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Do insects with compound eyes have depth perception? They fly as if they do, but their eyes are so close together it seems like the image would be 2 dimensional.

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"1001 questions answered about insects" by Alexander Barrett and Elsie Broughton Klots includes the following passage:

Do insects have depth perception? Depth perception of some sort is important to an animal who has to catch its prey; fortunately most insects have it to a degree. Although they do not have binocular vision that can be compared with man's, it is true that when one eye is covered their depth perception is markedly affected. The criterion of depth seems to depend on the angle of simultaneous stimulation of two corresponding points of the retina of the two eyes.

However it does not mention compound eyes specifically.

There may be other methods of obtaining a perception of distance rather than the binocular vision seen in humans. This paper suggests that there is 'clear evidence' that some insects perceive depth by moving their head to artificially create parallax, which they can then recognise and interpret as depth and distance. They cite the Praying Mantis as an example, which does have compound eyes.

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    $\begingroup$ keep in mind they do this the same way we do, by having two different eyes, a single compound eye will not have depth perception. $\endgroup$ – John Feb 15 '18 at 7:38
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The sense of depth is required to us to orient ourselves in a 3D world. Insects do orient themselves in the exterior 3D world, thanks to the ability to detect the plane of sunlight polarization, that is used as a navigation compass in foraging expeditions and when coming back home.

You can find a good review on Current Biology (Krapp 2007) and a lecture about insect vision from Cornell University.

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Short Answer:

Yes.

Nityananda et al. (2018) confirmed a novel form of stereo vision by putting tiny colored glasses on praying mantises.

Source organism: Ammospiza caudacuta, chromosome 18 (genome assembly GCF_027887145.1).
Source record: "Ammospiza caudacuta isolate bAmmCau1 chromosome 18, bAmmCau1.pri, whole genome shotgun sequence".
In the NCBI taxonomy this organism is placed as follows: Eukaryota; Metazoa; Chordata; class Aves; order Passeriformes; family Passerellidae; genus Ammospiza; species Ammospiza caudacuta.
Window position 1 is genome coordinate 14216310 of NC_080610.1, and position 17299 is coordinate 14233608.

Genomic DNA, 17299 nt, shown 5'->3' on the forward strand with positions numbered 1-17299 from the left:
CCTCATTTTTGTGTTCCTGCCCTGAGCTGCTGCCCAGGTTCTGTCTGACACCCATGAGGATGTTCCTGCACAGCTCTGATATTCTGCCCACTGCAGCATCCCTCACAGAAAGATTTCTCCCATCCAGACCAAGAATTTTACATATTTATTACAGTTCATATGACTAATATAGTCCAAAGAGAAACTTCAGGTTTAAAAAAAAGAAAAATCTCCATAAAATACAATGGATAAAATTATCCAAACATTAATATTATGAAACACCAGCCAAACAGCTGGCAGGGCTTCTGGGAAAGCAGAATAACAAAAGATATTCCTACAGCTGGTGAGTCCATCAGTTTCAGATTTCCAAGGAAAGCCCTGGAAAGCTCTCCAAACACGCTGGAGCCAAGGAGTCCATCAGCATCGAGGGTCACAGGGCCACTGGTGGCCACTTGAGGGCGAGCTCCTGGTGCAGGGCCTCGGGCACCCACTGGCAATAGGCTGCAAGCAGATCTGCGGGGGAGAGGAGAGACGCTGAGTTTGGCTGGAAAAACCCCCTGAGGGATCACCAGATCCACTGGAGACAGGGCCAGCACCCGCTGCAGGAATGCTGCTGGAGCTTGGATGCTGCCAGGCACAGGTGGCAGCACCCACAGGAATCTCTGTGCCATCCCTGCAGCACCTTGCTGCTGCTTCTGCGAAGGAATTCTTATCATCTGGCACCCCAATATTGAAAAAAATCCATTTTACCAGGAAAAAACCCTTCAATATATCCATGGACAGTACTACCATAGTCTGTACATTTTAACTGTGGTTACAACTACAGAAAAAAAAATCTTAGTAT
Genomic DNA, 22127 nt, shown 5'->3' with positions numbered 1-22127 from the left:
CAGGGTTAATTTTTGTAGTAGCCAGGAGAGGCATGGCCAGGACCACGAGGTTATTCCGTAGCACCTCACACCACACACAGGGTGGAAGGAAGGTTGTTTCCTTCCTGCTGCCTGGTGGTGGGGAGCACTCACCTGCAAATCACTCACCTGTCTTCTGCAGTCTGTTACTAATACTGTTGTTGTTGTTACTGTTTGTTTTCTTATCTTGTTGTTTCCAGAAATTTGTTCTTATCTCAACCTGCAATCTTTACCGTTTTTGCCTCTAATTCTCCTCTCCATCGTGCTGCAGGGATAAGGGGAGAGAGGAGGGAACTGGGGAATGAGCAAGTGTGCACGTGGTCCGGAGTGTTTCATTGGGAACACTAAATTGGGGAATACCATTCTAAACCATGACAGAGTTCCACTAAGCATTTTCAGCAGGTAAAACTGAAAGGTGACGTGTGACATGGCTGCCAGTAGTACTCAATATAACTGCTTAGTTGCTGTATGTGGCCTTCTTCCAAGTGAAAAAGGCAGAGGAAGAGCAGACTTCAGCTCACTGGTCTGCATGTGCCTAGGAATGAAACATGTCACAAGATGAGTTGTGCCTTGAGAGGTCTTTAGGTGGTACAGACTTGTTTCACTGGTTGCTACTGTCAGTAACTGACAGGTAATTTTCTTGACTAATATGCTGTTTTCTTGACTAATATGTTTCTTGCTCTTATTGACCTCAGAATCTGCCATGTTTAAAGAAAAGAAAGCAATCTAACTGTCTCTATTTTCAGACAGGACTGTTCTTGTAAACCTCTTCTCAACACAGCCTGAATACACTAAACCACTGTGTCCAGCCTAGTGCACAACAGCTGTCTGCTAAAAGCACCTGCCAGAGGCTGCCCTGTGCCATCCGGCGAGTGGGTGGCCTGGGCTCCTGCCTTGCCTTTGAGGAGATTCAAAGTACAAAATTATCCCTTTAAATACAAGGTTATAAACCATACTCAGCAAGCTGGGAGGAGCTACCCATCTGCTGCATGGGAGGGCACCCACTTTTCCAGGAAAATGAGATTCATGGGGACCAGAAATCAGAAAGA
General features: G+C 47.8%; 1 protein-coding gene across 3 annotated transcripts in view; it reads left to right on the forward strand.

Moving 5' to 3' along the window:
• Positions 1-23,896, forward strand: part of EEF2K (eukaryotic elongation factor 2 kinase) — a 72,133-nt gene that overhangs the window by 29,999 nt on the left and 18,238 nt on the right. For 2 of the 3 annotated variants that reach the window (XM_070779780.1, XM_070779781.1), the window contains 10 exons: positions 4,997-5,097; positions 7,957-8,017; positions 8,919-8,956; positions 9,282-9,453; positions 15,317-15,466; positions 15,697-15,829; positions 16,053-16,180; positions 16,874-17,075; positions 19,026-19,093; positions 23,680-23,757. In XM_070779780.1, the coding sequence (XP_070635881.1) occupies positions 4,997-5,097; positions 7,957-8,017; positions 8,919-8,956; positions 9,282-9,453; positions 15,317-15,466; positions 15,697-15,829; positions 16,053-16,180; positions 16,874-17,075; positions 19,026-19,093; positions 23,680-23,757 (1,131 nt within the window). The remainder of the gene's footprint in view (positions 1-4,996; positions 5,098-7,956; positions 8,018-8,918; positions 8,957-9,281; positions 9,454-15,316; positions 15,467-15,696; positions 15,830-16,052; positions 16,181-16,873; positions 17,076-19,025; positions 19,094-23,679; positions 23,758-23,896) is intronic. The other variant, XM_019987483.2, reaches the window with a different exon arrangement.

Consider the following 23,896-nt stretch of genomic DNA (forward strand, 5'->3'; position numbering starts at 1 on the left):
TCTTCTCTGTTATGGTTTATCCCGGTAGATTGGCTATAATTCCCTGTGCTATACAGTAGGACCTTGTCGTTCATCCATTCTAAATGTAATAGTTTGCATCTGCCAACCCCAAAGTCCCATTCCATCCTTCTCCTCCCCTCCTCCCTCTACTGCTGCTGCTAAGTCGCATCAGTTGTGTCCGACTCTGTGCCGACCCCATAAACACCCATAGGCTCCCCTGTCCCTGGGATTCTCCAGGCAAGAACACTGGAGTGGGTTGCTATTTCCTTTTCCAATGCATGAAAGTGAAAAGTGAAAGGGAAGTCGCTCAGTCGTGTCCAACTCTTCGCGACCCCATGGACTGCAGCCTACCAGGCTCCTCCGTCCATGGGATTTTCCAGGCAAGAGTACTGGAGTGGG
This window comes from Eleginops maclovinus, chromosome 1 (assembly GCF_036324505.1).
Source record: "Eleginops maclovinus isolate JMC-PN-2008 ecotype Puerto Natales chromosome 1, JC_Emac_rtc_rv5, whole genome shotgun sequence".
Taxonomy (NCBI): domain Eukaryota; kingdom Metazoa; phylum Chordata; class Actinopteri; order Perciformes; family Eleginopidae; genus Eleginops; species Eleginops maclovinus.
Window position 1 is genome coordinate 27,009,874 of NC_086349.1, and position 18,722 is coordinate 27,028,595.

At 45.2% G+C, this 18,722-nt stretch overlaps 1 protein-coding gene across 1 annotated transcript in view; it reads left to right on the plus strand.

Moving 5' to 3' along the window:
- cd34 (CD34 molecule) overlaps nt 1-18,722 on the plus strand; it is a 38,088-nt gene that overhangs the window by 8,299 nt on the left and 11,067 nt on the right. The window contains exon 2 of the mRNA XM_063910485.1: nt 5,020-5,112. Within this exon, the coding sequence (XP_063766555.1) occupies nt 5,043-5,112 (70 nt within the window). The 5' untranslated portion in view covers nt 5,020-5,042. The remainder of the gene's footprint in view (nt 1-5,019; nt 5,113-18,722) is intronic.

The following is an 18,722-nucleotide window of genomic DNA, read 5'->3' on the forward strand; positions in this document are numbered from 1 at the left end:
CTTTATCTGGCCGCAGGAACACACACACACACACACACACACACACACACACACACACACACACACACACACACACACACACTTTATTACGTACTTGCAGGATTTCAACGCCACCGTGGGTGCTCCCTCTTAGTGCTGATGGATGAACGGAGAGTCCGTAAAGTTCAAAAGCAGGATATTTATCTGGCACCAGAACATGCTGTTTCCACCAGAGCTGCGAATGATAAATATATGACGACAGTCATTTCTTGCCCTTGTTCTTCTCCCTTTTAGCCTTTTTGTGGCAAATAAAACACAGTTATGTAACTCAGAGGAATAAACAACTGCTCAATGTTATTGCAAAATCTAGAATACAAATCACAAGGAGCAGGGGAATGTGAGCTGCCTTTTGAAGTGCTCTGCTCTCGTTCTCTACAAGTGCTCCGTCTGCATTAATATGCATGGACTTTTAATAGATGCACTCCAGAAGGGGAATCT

enter image description here

(Newcastle University, England) [source]

Long Answer

Background

Stereopsis = the perception of depth and 3D structure obtained from visual info from 2 eyes.

Vertebrates (including humans and all primates) use stereoscopic vision to perceive depth. Each eye sees slightly different images based on their side-by-side orientation, which allows the brain to "calculate" the difference and generate our perception of depth. This is typically accomplished in organisms with 1+ billion neurons in the brain.

Nityananda et al. (2018) have confirmed for the first time that an invertebrate (with only ~1 million neurons) also is capable of stereopsis.

  • Work by S. Rossel (and others) as early as 1983 had previously suggested this was the case.

Specifically, their work showed that instead of using correlations of image contrast for stereopsis...

Mantis stereopsis...relies on detecting luminance change at positions corresponding to appropriate disparities.

In other words, they propose that mantids are looking for changes in the light patterns over time -- basically, they're only looking for movement.

You can read their paper here.

Sources

  1. Nityananda, V., Tarawneh, G., Henriksen, S., Umeton, D., Simmons, A. and Read, J.C., 2018. A Novel Form of Stereo Vision in the Praying Mantis. Current Biology.

  2. Khan, Amina. 2018. What do you see when you put miniature glasses on praying mantises? A new method for robot vision. Los Angeles Times. Accessed Feb 2018. http://www.latimes.com/science/sciencenow/la-sci-sn-praying-mantis-vision-20180209-story.html.

  3. Wikipedia. "Stereopsis." Accessed Feb 2018. https://en.wikipedia.org/wiki/Stereopsis.

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Do insects with compound eyes have depth perception? The compound eye structure involves many lenses mounted around a dome where the image is redundant yet slightly modified by the position of the lens on the dome surface. That also provides depth perception in addition to the normal binocular vision as they have two eyes. This is a random guess without researching and reading what others have studied about the subject matter.

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We're looking for long answers that provide some explanation and context. Don't just give a one-line answer; explain why your answer is right, ideally with citations. Answers that don't include explanations may be removed.

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    $\begingroup$ Please read the other answers before posting yours. If you say that yours is a "random guess", then maybe is not worth posting it. $\endgroup$ – LinuxBlanket Feb 15 '18 at 14:26
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    $\begingroup$ Please provide evidence/citation(s) to support your answer. Right now it comes across as an unsubstantiated opinion. See here for suggestion for writing good answers on this site. Thanks. $\endgroup$ – theforestecologist Feb 16 '18 at 2:15

protected by AliceD Feb 16 '18 at 22:51

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